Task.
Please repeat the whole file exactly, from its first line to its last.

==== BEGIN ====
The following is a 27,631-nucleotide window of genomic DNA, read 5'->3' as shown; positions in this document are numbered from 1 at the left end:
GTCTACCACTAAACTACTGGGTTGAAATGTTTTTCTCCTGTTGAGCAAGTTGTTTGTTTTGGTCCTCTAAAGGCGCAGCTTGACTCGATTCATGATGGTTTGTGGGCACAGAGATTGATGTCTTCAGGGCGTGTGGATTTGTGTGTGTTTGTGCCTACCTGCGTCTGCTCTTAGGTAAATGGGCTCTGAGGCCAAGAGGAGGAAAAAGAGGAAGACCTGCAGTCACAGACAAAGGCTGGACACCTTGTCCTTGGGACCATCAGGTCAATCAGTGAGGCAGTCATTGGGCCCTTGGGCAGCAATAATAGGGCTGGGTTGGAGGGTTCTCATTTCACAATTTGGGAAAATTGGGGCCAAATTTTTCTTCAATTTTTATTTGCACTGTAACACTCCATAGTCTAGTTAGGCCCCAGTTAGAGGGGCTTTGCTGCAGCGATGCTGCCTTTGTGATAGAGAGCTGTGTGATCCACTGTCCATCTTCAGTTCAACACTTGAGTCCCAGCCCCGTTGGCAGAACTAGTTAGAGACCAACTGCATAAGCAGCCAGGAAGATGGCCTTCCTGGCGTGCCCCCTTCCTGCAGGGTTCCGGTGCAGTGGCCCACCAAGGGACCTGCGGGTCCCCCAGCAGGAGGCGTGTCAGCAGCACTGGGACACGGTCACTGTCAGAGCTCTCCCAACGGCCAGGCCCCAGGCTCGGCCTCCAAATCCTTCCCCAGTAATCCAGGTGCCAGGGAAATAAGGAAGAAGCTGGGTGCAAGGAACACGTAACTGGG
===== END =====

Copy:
The following is a 27,631-nucleotide window of genomic DNA, read 5'->3' as shown; positions in this document are numbered from 1 at the left end:
GTCTACCACTAAACTACTGGGTTGAAATGTTTTTCTCCTGTTGAGCAAGTTGTTTGTTTTGGTCCTCTAAAGGCGCAGCTTGACTCGATTCATGATGGTTTGTGGGCACAGAGATTGATGTCTTCAGGGCGTGTGGATTTGTGTGTGTTTGTGCCTACCTGCGTCTGCTCTTAGGTAAATGGGCTCTGAGGCCAAGAGGAGGAAAAAGAGGAAGACCTGCAGTCACAGACAAAGGCTGGACACCTTGTCCTTGGGACCATCAGGTCAATCAGTGAGGCAGTCATTGGGCCCTTGGGCAGCAATAATAGGGCTGGGTTGGAGGGTTCTCATTTCACAATTTGGGAAAATTGGGGCCAAATTTTTCTTCAATTTTTATTTGCACTGTAACACTCCATAGTCTAGTTAGGCCCCAGTTAGAGGGGCTTTGCTGCAGCGATGCTGCCTTTGTGATAGAGAGCTGTGTGATCCACTGTCCATCTTCAGTTCAACACTTGAGTCCCAGCCCCGTTGGCAGAACTAGTTAGAGACCAACTGCATAAGCAGCCAGGAAGATGGCCTTCCTGGCGTGCCCCCTTCCTGCAGGGTTCCGGTGCAGTGGCCCACCAAGGGACCTGCGGGTCCCCCAGCAGGAGGCGTGTCAGCAGCACTGGGACACGGTCACTGTCAGAGCTCTCCCAACGGCCAGGCCCCAGGCTCGGCCTCCAAATCCTTCCCCAGTAATCCAGGTGCCAGGGAAATAAGGAAGAAGCTGGGTGCAAGGAACACGTAACTGGG